Some traditional good luck charms include the shamrock, horseshoe, rabbit's foot, penny and rainbow. Additionally, some other traditional good luck charms are wishbones, acorns and goldfish.

In Irish tradition, shamrocks have four leaves; one leaf is for faith, the second is for hope, the third is for love, and the fourth is for luck. Similarly, the Irish consider a rainbow lucky because of the alleged pot of gold at the end.

The rabbit's foot seems to have gained its lucky connotation because of the rabbit's association with spring, fertility and rebirth. A rabbit's back foot is purportedly luckier than its front foot because its stride causes its back feet to touch the ground first.

Whether it’s a charm, amulet, or statue, humans have been using good luck charms for thousands of years for anything from bringing financial success to warding off evil. Some good luck charms are seen throughout many cultures while some are unique to a certain culture. Keep yourself safe and prosperous with these 25 good luck charms from around the world.

In Norse (Viking) culture, a single acorn is put on a windowsill to protect the home from lightning strikes. Since oak trees (where acorns come from) attract lightning, the Vikings saw them as having been spared the wrath of Thor, the Norse god who created thunder and lightning.

Wearing the tooth of an alligator isn’t just for Steve Irwin or Californian surfers – some African cultures believe alligator teeth bring good luck while gambling.

Lucky charms: some people swear by them, and others think that they're silly. But regardless of whether it's possible to influence Lady Luck with a rabbit's foot or a cuddly pig, lucky charms can affect your attitude and can be a lot of fun. And if you are having fun and feeling more positive, your attitude can make you luckier , too! So if you don't have a favorite lucky charm already, check out these popular symbols to see if any inspire you.

Four-leaf clovers are an ancient Irish symbol of luck. The Celts believed that a four-leaf clover could help them see fairies and avoid their mischief, which was believed to be a common source of bad luck.

The four leaves were supposed to have mystical powers representing faith, hope, love, and luck. Another legend has them standing for fame, wealth, health and faithful love.

G ood luck symbols have existed just about as long as mankind. Good luck symbols are common in every culture worldwide. Many pass them off as mere superstition. Others have faith and say good luck symbols work.

Please do check your bedroom door. It needs to open freely and completely. Don’t let anything block the door from opening. Make sure the door handles and clean and work properly.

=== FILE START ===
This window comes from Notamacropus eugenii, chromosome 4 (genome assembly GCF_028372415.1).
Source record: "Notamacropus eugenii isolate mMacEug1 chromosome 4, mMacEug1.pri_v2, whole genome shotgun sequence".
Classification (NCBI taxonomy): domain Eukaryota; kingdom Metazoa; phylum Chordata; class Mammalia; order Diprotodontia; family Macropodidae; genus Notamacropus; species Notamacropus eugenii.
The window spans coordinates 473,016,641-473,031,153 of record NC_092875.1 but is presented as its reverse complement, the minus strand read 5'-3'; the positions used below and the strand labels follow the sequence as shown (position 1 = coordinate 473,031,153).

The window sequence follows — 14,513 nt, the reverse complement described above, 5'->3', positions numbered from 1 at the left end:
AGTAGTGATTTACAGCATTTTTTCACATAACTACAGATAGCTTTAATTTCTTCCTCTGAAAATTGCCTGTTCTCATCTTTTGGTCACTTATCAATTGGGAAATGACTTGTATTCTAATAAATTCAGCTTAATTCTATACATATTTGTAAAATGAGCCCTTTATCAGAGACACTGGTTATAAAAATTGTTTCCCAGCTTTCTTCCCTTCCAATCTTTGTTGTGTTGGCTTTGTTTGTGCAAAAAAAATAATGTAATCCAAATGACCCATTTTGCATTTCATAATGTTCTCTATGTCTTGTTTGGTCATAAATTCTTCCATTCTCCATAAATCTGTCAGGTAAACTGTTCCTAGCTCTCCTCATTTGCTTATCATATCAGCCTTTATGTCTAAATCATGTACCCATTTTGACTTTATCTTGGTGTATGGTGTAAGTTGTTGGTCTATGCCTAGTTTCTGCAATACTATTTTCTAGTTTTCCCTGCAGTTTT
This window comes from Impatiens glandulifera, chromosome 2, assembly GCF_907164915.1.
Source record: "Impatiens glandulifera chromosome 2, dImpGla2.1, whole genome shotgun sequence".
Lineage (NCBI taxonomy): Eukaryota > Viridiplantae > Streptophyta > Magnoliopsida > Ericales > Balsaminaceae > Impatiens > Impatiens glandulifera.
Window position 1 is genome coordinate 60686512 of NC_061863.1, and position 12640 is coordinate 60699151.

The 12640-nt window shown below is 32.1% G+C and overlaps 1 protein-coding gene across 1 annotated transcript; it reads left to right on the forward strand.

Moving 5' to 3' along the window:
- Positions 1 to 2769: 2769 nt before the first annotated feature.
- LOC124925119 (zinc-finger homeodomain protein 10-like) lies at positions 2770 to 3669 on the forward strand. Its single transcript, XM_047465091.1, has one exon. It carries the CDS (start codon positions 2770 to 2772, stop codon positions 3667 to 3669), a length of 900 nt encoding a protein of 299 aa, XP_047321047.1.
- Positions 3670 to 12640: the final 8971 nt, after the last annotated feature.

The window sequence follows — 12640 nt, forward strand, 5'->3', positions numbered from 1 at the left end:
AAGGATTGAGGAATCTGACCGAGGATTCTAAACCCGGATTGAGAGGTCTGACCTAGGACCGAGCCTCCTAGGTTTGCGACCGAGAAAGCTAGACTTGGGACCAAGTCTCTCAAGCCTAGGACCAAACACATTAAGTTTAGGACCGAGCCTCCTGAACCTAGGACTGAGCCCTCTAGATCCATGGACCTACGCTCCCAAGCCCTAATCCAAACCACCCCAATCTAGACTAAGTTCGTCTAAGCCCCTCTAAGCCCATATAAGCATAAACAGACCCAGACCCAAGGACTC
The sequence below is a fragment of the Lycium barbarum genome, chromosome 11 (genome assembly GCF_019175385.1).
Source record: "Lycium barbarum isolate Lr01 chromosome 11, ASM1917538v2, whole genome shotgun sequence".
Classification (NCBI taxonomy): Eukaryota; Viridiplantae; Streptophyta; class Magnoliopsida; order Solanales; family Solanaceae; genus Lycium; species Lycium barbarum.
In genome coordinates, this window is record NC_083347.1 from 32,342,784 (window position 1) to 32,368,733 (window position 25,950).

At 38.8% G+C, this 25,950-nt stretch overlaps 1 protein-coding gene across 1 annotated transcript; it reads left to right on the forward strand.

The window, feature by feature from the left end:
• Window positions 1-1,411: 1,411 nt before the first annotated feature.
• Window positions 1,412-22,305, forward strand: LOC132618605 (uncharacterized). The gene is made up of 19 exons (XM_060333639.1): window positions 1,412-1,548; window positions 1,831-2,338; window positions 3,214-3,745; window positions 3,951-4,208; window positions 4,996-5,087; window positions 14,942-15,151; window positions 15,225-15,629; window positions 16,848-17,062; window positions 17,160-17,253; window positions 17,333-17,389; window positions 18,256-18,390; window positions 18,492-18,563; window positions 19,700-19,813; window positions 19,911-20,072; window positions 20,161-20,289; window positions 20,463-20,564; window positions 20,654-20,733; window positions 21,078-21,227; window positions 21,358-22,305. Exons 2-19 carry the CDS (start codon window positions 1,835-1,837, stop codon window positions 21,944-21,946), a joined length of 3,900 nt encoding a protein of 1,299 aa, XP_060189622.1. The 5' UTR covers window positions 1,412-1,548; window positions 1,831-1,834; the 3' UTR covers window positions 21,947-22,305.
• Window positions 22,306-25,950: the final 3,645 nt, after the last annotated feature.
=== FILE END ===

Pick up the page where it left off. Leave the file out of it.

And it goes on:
The Japanese also think fondly of their prosperity cat called Maneki Neko . This cat is now widely used around the world.

If you're superstitious or you just feel like you’ve been dealt a bad hand lately, you may be wondering how to get luck on your side. Fortunately, there are many things you can do to get rid of your bad luck.

wikiHow's mission is to help people learn, so we really hope this article taught you what you wanted to know. Now you are helping others, just by visiting wikiHow.


World Possible is a nonprofit organization focused on connecting offline learners to the world's knowledge. They work to ensure that anyone can access the best educational resources from the web anytime, anywhere, even if they do not have an internet connection.

According to some, keeping a stick of cinnamon in your purse or wallet will bring you a steady income, or at least make your credit cards smell nice.

Lentils are also said to be a financial good luck charm, and are often eaten as the first meal of the New Year in Brazil for that purpose.

A goldfish kept in an aquarium in your house brings "positivity" and good luck. If you want to get really crazy, you can follow this suggestion : "Normally 8 gold fishes are kept with one black fish to remove bad luck."

Some traditional good luck charms include the shamrock, horseshoe, rabbit's foot, penny and rainbow. Additionally, some other traditional good luck charms are wishbones, acorns and goldfish.

In Irish tradition, shamrocks have four leaves; one leaf is for faith, the second is for hope, the third is for love, and the fourth is for luck. Similarly, the Irish consider a rainbow lucky because of the alleged pot of gold at the end.

The rabbit's foot seems to have gained its lucky connotation because of the rabbit's association with spring, fertility and rebirth. A rabbit's back foot is purportedly luckier than its front foot because its stride causes its back feet to touch the ground first.

Whether it’s a charm, amulet, or statue, humans have been using good luck charms for thousands of years for anything from bringing financial success to warding off evil. Some good luck charms are seen throughout many cultures while some are unique to a certain culture. Keep yourself safe and prosperous with these 25 good luck charms from around the world.